A propane torch set off the explosion Wednesday that heavily damaged a UPS freight center, a Lexington fire investigator said Thursday.
The torch likely ignited acetylene gas released from tanks carried inside a truck inside the facility, said Maj. Robert King of the department's fire investigation unit. Forty-five tanks of acetylene, which is used in welding and to cut metal, were carried by the UPS box truck.
The tanks of gas did not explode inside the center as initially reported by a fire official Wednesday, said Lt. Jessica Bowman, the fire department spokeswoman. All the tanks were accounted for in the subsequent investigation. "What that tells us is that none of the tanks exploded," Bowman said.
UPS said Wednesday that "initial reports indicate the cause may have been a gas leak from materials contained in a trailer."
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When asked, a UPS spokesperson was unable to elaborate on why the tanks were inside the facility, saying the company does not release information on employees or customers.
Crews are working on the safe removal of the 45 tanks of acetylene gas, King said Thursday afternoon. During that process, they will check to see which, if any, of the tanks had leaks that could have led to ignition, according to King.
"We're going to take any safe precaution we have to," King said. "Hopefully we can be done in a day. It may be through the weekend; we're not sure."
In addition to Lexington fire investigators, the Department of Transportation, the Occupational Safety and Health Administration and UPS Risk Management were examining the UPS freight services center off Blue Sky Parkway Thursday, Lt. Bowman said. The Bureau of Alcohol, Tobacco, Firearms and Explosives also had investigators on scene.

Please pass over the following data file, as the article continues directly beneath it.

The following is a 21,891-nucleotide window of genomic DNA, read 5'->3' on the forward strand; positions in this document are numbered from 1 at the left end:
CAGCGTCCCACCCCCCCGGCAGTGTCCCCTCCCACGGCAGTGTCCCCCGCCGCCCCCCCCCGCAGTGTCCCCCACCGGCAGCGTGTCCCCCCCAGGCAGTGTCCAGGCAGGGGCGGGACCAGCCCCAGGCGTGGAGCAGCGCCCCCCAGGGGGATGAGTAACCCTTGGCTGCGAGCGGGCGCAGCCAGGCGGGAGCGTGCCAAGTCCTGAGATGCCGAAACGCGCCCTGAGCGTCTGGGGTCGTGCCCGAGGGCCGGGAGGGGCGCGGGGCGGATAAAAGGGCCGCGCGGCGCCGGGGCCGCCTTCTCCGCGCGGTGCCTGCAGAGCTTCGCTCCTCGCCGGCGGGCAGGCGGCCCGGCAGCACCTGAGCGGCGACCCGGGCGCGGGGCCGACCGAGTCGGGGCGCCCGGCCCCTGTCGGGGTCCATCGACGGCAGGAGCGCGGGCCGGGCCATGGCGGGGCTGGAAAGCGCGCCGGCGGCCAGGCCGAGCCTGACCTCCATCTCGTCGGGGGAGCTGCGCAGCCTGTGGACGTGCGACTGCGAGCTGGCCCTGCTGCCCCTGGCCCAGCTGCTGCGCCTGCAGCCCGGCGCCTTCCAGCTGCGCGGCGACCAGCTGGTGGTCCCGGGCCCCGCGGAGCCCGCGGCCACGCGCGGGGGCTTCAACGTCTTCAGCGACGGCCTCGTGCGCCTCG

The crews have been working from the outside in and are eliminating any possible causes along the way, Bowman said.
Eight people were sent to the hospital Wednesday following the explosion. Two had burns and concussion-like symptoms, and they were in fair condition later Wednesday. Bowman did not have an update on the victims' conditions Thursday.
King said the most seriously injured, the driver of the truck carrying the tanks, was communicating and in good spirits.
The driver was still in the truck when the explosion occurred, King said. The operator of the propane torch also was injured.
The other six people were in the vicinity of the blast and taken to the hospital for evaluation and observation, officials said Wednesday. They were expected to be treated and released Wednesday.
A local UPS freight management team visited those who were affected by the explosion, a UPS spokesman Matthew O'Connor said.
Heavy damage occurred to interior and exterior walls and the roof of the building, which is a maintenance facility used for vehicle upkeep, fire officials said Wednesday.